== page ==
"came to the Department from the U.S. Small Business Administrationâs Office of Advocacy, where she was Director of the Office of Interagency Affairs. In that capacity, Ms. Howe oversaw a team of regulatory experts who reviewed existing and proposed laws and regulations for their impact on small businesses. Ms. Howe prioritized her teamâs involvement in agency rulemakings, and managed development of policy recommendations and negotiation strategies designed to help federal agencies minimize their regulatory burden on small businesses. She was the senior legal and regulatory policy adviser to the Chief Counsel for Advocacy."

Prior to this, she was the

"director of federal regulations for a national trade association representing construction contractors, subcontractors and material suppliers, and OSHA regulatory specialist for a Washington, D.C.-based law firm."

Despite the Secretary of Labor's attempt to make this sound harmless, I suspect that her proposed rule on "Requirements for DOL Agencies' Assessment of Occupational Health Risks" is directed specifically at the methods used by OSHA and MSHA to assess health risks to workers. 

How much do you want to bet that the career scientific staff at these agencies have not seen this proposal?  If this regulatory brainchild is so important, why wasn't it listed in the Secretary of Labor's most recent regulatory agenda, published in May 2008??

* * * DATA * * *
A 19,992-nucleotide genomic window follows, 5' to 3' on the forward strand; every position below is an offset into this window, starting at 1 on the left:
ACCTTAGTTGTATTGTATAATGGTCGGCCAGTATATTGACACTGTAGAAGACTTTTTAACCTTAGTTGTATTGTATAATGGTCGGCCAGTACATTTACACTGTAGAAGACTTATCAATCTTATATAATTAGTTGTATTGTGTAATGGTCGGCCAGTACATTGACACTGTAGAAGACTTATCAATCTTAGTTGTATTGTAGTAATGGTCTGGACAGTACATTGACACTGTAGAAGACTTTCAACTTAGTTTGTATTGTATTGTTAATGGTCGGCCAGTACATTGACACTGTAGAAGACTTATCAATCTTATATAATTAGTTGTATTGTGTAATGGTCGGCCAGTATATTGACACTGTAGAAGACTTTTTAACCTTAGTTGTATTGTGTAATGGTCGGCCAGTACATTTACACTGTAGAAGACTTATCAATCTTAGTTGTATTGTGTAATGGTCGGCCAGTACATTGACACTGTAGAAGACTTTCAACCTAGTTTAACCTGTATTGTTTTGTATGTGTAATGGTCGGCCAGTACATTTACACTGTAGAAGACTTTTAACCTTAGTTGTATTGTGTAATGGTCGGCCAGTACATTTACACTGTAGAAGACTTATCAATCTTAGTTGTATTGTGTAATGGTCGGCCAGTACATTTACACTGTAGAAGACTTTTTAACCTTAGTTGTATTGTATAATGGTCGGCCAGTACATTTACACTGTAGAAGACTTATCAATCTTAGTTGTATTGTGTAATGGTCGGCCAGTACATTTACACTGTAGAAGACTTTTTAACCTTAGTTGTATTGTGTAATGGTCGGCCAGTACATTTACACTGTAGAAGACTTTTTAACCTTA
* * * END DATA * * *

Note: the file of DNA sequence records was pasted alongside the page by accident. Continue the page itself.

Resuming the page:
So, here we have again the same old, same old:  Much-needed regulations to protect workers from lung cancer, silicosis, bronchiolitis obliterans, hearing loss and other seriously disorders languish in the Department of Labor for decades (seriously!).  They throw a crumb to workers every six months by listing certain hazards on their regulatory agenda, trying to convince us that they intend at some time to address these problems.  But, when it comes to some mystery proposal of the anti-regulatory ilk, there's not even a peep that it's in the pipeline, and then POOF! it's already at OMB for its blessing.  Isn't that predictable.